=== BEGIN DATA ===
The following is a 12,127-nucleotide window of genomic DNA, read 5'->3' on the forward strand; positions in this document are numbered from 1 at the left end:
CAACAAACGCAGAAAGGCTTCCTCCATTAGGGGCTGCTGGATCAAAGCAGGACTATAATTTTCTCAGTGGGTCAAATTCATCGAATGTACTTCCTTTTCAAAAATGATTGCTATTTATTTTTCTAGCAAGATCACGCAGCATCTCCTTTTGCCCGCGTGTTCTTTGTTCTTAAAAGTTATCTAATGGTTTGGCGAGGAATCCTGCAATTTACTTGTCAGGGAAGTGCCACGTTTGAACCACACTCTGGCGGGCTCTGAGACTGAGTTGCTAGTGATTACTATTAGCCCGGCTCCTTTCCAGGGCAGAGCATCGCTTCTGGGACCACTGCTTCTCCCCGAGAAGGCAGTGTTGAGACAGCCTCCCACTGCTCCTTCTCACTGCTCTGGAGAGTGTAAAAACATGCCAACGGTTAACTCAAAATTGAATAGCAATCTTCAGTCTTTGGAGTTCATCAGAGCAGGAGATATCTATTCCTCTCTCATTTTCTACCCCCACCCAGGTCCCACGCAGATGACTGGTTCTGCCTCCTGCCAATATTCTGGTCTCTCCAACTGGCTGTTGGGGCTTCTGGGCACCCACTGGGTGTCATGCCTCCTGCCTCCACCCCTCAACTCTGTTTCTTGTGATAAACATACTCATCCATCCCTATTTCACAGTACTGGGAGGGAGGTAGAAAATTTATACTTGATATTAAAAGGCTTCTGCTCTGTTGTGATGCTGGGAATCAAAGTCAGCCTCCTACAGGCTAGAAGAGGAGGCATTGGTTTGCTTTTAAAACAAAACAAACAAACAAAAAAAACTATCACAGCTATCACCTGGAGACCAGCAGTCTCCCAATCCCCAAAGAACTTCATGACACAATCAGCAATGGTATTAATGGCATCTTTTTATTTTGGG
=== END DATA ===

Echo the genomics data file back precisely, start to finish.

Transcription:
The following is a 12,127-nucleotide window of genomic DNA, read 5'->3' on the forward strand; positions in this document are numbered from 1 at the left end:
CAACAAACGCAGAAAGGCTTCCTCCATTAGGGGCTGCTGGATCAAAGCAGGACTATAATTTTCTCAGTGGGTCAAATTCATCGAATGTACTTCCTTTTCAAAAATGATTGCTATTTATTTTTCTAGCAAGATCACGCAGCATCTCCTTTTGCCCGCGTGTTCTTTGTTCTTAAAAGTTATCTAATGGTTTGGCGAGGAATCCTGCAATTTACTTGTCAGGGAAGTGCCACGTTTGAACCACACTCTGGCGGGCTCTGAGACTGAGTTGCTAGTGATTACTATTAGCCCGGCTCCTTTCCAGGGCAGAGCATCGCTTCTGGGACCACTGCTTCTCCCCGAGAAGGCAGTGTTGAGACAGCCTCCCACTGCTCCTTCTCACTGCTCTGGAGAGTGTAAAAACATGCCAACGGTTAACTCAAAATTGAATAGCAATCTTCAGTCTTTGGAGTTCATCAGAGCAGGAGATATCTATTCCTCTCTCATTTTCTACCCCCACCCAGGTCCCACGCAGATGACTGGTTCTGCCTCCTGCCAATATTCTGGTCTCTCCAACTGGCTGTTGGGGCTTCTGGGCACCCACTGGGTGTCATGCCTCCTGCCTCCACCCCTCAACTCTGTTTCTTGTGATAAACATACTCATCCATCCCTATTTCACAGTACTGGGAGGGAGGTAGAAAATTTATACTTGATATTAAAAGGCTTCTGCTCTGTTGTGATGCTGGGAATCAAAGTCAGCCTCCTACAGGCTAGAAGAGGAGGCATTGGTTTGCTTTTAAAACAAAACAAACAAACAAAAAAAACTATCACAGCTATCACCTGGAGACCAGCAGTCTCCCAATCCCCAAAGAACTTCATGACACAATCAGCAATGGTATTAATGGCATCTTTTTATTTTGGG